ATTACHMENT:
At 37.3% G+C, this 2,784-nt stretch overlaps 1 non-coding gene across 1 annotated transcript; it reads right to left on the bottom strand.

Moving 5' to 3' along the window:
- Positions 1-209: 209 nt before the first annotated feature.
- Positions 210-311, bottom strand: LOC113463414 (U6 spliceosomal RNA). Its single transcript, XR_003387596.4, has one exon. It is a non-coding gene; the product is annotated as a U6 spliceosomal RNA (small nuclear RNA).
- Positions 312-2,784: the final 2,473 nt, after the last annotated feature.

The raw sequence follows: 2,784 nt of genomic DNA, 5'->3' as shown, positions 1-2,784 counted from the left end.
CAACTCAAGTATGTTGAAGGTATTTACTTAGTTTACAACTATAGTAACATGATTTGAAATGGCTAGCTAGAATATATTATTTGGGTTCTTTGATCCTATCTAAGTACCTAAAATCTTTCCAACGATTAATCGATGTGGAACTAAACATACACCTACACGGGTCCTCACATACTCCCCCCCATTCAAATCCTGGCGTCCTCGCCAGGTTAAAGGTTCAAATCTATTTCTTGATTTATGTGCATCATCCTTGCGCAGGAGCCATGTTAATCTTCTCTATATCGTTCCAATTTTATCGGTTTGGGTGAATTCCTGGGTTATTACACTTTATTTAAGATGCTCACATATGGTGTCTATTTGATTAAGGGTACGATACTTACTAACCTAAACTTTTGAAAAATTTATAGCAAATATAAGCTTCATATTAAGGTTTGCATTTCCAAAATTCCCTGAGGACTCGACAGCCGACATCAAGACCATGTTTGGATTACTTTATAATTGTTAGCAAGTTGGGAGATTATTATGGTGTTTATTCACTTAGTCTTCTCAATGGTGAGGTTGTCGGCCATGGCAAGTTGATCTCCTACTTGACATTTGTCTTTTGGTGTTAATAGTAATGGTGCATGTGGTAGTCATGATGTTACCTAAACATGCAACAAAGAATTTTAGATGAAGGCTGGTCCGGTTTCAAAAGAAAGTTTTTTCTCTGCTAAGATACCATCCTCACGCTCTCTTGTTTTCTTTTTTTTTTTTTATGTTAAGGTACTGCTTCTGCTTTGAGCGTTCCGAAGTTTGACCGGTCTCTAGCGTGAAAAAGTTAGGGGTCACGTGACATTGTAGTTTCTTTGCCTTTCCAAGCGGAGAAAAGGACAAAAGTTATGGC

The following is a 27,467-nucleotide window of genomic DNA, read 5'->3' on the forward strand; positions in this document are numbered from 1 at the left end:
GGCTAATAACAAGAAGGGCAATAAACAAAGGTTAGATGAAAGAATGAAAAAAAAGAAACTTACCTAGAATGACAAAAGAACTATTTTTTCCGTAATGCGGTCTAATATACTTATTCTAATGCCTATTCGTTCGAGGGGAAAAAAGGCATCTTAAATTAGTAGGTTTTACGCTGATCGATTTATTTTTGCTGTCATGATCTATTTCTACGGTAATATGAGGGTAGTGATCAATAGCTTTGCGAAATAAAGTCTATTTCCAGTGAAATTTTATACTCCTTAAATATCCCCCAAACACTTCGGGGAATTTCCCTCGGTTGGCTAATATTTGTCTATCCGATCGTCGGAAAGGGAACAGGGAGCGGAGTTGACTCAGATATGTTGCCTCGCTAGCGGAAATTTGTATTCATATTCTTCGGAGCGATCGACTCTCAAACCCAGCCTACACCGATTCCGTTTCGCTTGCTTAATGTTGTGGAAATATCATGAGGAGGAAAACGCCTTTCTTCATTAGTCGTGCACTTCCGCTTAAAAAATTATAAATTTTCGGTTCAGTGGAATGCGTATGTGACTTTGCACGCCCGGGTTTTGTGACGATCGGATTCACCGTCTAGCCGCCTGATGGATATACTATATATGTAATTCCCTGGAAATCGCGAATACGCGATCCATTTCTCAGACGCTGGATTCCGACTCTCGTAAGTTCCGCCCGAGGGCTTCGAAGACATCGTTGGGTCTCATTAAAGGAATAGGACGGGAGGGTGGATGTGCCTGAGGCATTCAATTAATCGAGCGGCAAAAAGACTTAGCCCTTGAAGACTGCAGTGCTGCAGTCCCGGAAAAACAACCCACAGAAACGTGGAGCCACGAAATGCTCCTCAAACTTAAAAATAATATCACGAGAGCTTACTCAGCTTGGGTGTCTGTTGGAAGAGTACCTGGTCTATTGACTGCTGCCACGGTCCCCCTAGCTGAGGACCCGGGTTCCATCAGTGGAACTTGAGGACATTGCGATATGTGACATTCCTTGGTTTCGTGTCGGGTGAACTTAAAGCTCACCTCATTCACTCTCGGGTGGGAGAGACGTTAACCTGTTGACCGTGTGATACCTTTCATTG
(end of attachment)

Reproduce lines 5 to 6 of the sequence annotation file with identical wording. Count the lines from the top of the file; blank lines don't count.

- Positions 312-2,784: the final 2,473 nt, after the last annotated feature.

The raw sequence follows: 2,784 nt of genomic DNA, 5'->3' as shown, positions 1-2,784 counted from the left end.